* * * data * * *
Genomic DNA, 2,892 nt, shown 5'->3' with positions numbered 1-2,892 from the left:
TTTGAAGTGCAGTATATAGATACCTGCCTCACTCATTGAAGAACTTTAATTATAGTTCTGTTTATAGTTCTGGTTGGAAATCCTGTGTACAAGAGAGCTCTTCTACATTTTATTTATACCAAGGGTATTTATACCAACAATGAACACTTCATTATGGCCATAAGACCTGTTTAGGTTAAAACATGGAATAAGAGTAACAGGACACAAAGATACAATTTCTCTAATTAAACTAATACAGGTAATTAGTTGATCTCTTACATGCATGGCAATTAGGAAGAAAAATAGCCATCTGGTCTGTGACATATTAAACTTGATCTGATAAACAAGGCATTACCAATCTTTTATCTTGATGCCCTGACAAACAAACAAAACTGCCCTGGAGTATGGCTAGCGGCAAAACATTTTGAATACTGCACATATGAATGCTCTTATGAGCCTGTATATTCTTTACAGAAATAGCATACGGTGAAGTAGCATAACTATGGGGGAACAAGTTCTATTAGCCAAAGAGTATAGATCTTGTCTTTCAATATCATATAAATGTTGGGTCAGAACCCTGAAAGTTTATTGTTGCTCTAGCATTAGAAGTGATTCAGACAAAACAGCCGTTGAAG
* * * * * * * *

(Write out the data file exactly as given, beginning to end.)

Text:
Genomic DNA, 2,892 nt, shown 5'->3' with positions numbered 1-2,892 from the left:
TTTGAAGTGCAGTATATAGATACCTGCCTCACTCATTGAAGAACTTTAATTATAGTTCTGTTTATAGTTCTGGTTGGAAATCCTGTGTACAAGAGAGCTCTTCTACATTTTATTTATACCAAGGGTATTTATACCAACAATGAACACTTCATTATGGCCATAAGACCTGTTTAGGTTAAAACATGGAATAAGAGTAACAGGACACAAAGATACAATTTCTCTAATTAAACTAATACAGGTAATTAGTTGATCTCTTACATGCATGGCAATTAGGAAGAAAAATAGCCATCTGGTCTGTGACATATTAAACTTGATCTGATAAACAAGGCATTACCAATCTTTTATCTTGATGCCCTGACAAACAAACAAAACTGCCCTGGAGTATGGCTAGCGGCAAAACATTTTGAATACTGCACATATGAATGCTCTTATGAGCCTGTATATTCTTTACAGAAATAGCATACGGTGAAGTAGCATAACTATGGGGGAACAAGTTCTATTAGCCAAAGAGTATAGATCTTGTCTTTCAATATCATATAAATGTTGGGTCAGAACCCTGAAAGTTTATTGTTGCTCTAGCATTAGAAGTGATTCAGACAAAACAGCCGTTGAAG